On the road, nearby television street and the train station are lots of fruit vendors - be sure to pick up some fruit that is delicious and cheap. These guys make an honest living with their shop and will not try to scam you. You will find the non-tourist part of Luxor to be very friendly and inviting, indicative of true Egyptian culture.


There is something of a social stigma attached to public drunkenness. Although Egyptians themselves sometimes choose to ignore this, for a foreigner to be drunk in public can give a bad impression. Most local pubs tend to be testosterone-filled hard-drinking dens where lone foreigners and especially lone women may feel uncomfortable.
That said, there are numerous places in Luxor to buy alcohol. Many restaurants, above the basic on the street places, sell lager and wine. They are generally made obvious by Stella signs outside or by having people drinking inside them. There are two open-air restaurants opposite the temple about 200m south of the main entrance. The huge Stella signs outside give them away.

The duty-free shop has moved (2014) from next to the Emilio Hotel (close to the north end of the Luxor Temple) to next to the Sheraton Hotel further south along the Nile. They also sell electrical products.
To buy local Egyptian beer and wine, there are a handful of shops near the train station on Ramsees Street - they are easy to find as they have shelves full of wine and beer behind the counter. 
Drinking in the street or in parks, although fairly widely done by locals, is not recommended for foreigners as it is technically illegal and alcohol is generally cheap enough in restaurants anyway.

Shopping in Luxor, Egypt

There are at least two different markets in Luxor. One is located in an air-conditioned hall, with shops located on either side of the hall. This market hall connects two major streets.
The older market takes up several streets near the Luxor temple. It is a joy to walk through, as it is mostly pedestrian and is a welcome respite from the horse and carriages on the main streets. This market really feels like an old souk and the visitor is taken back in time. It is covered with a wooden trellis, shading people from the sun. Many of the shops offer the same items, so the wise buyer shops around and looks for the best price. One can often bargain better after going to several stores.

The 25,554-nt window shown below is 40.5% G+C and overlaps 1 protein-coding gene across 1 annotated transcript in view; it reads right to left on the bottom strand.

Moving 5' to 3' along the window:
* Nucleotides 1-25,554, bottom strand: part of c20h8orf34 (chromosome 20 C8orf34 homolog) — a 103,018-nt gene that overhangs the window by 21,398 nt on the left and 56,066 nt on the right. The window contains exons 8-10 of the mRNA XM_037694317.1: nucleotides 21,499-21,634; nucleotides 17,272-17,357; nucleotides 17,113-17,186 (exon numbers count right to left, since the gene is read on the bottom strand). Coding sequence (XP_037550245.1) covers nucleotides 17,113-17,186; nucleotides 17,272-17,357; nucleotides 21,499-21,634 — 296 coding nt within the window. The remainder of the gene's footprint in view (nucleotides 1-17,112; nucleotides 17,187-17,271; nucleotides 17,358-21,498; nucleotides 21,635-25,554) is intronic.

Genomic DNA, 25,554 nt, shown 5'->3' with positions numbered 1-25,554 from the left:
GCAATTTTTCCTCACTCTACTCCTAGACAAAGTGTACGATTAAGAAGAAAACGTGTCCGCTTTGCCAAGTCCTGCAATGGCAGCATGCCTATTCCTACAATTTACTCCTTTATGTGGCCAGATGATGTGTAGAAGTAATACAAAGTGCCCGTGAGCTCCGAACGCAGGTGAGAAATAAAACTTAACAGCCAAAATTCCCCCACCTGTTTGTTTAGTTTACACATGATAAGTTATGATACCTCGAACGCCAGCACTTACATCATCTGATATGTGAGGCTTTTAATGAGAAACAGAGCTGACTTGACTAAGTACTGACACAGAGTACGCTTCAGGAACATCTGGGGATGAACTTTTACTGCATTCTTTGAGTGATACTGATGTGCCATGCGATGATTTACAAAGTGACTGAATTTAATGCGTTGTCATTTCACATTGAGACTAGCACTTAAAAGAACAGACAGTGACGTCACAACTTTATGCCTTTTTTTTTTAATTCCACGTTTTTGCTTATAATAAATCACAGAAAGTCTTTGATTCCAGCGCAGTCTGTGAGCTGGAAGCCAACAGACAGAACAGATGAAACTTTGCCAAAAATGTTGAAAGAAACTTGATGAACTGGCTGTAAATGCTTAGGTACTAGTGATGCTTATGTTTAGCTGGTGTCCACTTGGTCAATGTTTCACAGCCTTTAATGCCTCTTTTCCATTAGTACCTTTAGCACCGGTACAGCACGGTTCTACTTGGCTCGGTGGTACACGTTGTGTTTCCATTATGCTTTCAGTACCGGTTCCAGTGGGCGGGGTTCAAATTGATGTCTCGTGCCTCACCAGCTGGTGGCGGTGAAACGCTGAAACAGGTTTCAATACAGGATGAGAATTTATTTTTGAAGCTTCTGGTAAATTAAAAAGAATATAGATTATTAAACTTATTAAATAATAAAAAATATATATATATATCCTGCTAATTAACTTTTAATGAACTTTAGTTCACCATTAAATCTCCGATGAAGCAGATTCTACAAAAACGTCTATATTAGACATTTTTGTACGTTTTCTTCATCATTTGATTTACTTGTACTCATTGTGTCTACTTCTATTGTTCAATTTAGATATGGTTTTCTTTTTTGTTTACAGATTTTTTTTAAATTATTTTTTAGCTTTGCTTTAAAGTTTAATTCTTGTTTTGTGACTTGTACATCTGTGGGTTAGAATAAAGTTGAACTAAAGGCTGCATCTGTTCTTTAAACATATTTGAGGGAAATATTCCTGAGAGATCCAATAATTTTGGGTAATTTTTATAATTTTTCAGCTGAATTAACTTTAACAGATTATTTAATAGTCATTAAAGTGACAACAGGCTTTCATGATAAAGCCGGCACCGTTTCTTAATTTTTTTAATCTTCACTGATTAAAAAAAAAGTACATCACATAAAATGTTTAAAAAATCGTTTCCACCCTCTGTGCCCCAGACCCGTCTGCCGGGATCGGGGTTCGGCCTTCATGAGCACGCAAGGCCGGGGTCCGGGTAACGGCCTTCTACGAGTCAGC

Once you find a merchant you like, sit down, have some tea, and begin the game of bargaining. It can feel like you are becoming a part of the family. Buying something as simple as a cotton galabeya can take hours, as you try on almost every single galabeya in the store, and then move on to items that they think you may want for the rest of your family.

Buying anything may be very frustrating due to constant bargaining if you are not used to it.

The main Souk in Luxor lies on the Abd-El-Hameed Taha and consists of the section for tourists and the section for locals. The touting in the main Souq's tourist section is so bad that it is an absolute nightmare walking through it. Any desire you had to buy anything will quickly disappear as dozens of men try every possible catch they have on you. These include: "You look lucky," "you look Egyptian," "come see my shop, no hassle," and guessing your nationality. But if you continue straight forward (north of Mostafa Kamel), passing by the garden, you will come to the real Souq, where the locals go shopping - and suddenly the atmosphere changes completely. While the local section is less clean, it is much busier and much more hassle-free, so you get to choose for yourself the merchants and wares to investigate.

Safety in Luxor, Egypt

Luxor is known as the hassle capital of Egypt. For those not on fully organized tours, touts can make sightseeing very frustrating. However within temples, one must contend with the government tour guides who are legitimate government workers who aggressively "guide you" and then demand a tip. It may be worthwhile to give a small tip upfront then ask to "self-tour".

Some of the older tricks in the book that you need to ignore are:
  • The "I need a letter translated" opener, used to draw you into a shop
  • The "I need a letter writing to my friend in your country" opener (they show you an address that's in your country), again used to draw you into a shop
  • The alabaster factory. A large percentage of alabaster is imported and is hardly made on site. The vast majority of other stones such as jade are imported from China and India.
  • "The temple is closed"- Check opening times before you arrive. Find out on your own whether something is open or closed, whether you're walking the right way or not. Ask a local, not a taxi or caleche driver.
  • Papyrus Museum- It's just a papyrus shop, some are good, some use cheap imitations.
  • Scarf seller - person selling usually just one scarf will attempt to use it to hide their hand movements while they pickpocket you. Reported two attempts in two days.
  • I work in your hotel and saw you at breakfast this morning. Usually just trying to start a conversation to guide you towards a shop/restaurant that will give him a commission.
Merchants in Luxor are notoriously aggressive and manipulative. Ignore them. In shops and the market, the phrase "no hassle" or "Laa Shukran", meaning no thanks in Arabic. Being polite will make your life easier, as people will remember you if you were rude and may hassle later. If problems persist, threaten to call the tourist police. That being said, the Luxor market actually has some of the best prices for souvenirs that you will find throughout Egypt. Depending upon the perception your profile creates, you may be asked if you would like to purchase drugs or sex. Remember, prostitution and drug use are not taken lightly by government authorities.

Language spoken in Luxor, Egypt

Egyptian Arabic is the commonly spoken language, but English is also widely spoken.